Social media has also helped activists organize. And Governments have used its emergence to monitor protest and public opinion on its policies. Citizens now quickly report crime to the law enforcement agencies.
But amidst the optimism, Onigbinde and Akinfolarin point out some of the downsides of social media activism.
“One challenge I still have is the offline network,” Onigbinde says. He advocates for Nigerians active on social media not to limit their activism to dazzling over topics without a follow-up away from the keyboards.
“It looks like we are just talking,” Onigbinde says, “I think we need an offline structure.” He says this will ensure issues raised online are followed through offline.
Recently, the team at BudgIT took their online activities to the grassroots by distributing hard copies simplified budget documents they usually upload on their website for those at the grassroots to have access instead of being disconnected from the discussion.
“We need to strike a balance,” says Onigbinde. Akinfolarin agrees, “One thing we have to do is to be deliberate about what we want,” Akinfolarin says, “We are not deliberate enough, everything just happens more or less by chance.”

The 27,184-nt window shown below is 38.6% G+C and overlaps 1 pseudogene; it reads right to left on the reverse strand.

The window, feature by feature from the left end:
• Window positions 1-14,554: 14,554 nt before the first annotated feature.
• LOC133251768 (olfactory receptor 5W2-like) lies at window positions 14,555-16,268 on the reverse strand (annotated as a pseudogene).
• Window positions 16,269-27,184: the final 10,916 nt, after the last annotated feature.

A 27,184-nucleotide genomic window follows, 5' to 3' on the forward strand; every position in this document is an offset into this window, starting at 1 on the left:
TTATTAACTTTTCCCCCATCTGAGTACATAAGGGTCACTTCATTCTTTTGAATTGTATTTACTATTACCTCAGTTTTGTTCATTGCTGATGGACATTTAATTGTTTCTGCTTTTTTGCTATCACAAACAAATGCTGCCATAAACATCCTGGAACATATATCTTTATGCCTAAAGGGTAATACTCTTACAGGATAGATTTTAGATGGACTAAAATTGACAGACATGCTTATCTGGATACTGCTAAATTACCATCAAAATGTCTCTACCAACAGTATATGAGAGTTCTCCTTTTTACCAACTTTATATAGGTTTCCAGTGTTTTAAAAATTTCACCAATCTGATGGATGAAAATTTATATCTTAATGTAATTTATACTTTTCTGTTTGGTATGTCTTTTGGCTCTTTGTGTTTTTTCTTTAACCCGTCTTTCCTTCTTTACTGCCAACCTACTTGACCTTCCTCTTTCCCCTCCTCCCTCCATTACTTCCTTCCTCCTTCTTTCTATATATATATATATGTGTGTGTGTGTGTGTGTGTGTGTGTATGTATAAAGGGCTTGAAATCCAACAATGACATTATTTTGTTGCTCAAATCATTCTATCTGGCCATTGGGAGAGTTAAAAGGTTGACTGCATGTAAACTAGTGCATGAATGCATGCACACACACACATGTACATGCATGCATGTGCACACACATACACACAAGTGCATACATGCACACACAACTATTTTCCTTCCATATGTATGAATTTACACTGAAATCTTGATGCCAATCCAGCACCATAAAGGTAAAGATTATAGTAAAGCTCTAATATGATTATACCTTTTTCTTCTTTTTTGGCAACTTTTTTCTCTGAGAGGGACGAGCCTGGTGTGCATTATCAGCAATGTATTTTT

Akinfolarin advocates for the need for Non-Governmental organizations (NGOs) and other activists to create simple goals and get young people to collaborate in achieving these goals.
He says, “once people have confidence on social media, they’ll trust it as their source of information and tool for organization.”
The popularity of some of these websites has little impact among Nigerians. Akinfolarin says that although NigeriaElections.org has recorded about 80,000 daily visits, people do not use them as much as expected. “The impact is greater but the manifestation of that impact is not just known yet,” he says.
Increased Internet penetration
Nigeria’s Internet sector has been hindered by poor infrastructure over the past years, but as new technologies that deliver wireless broadband access continue to flood the country, Nigerians are able to improve on their connectivity and Internet access.
According to a report published by the punch newspaper, about 32 million Nigerians are accessing the Internet through telecommunication networks, while other users depend on other Internet Service Providers.
“IT gained more traction in the last five to seven years. The usage is small but usefulness is much,” Akinfolarin says, “Technology will revolutionize governance in the end.”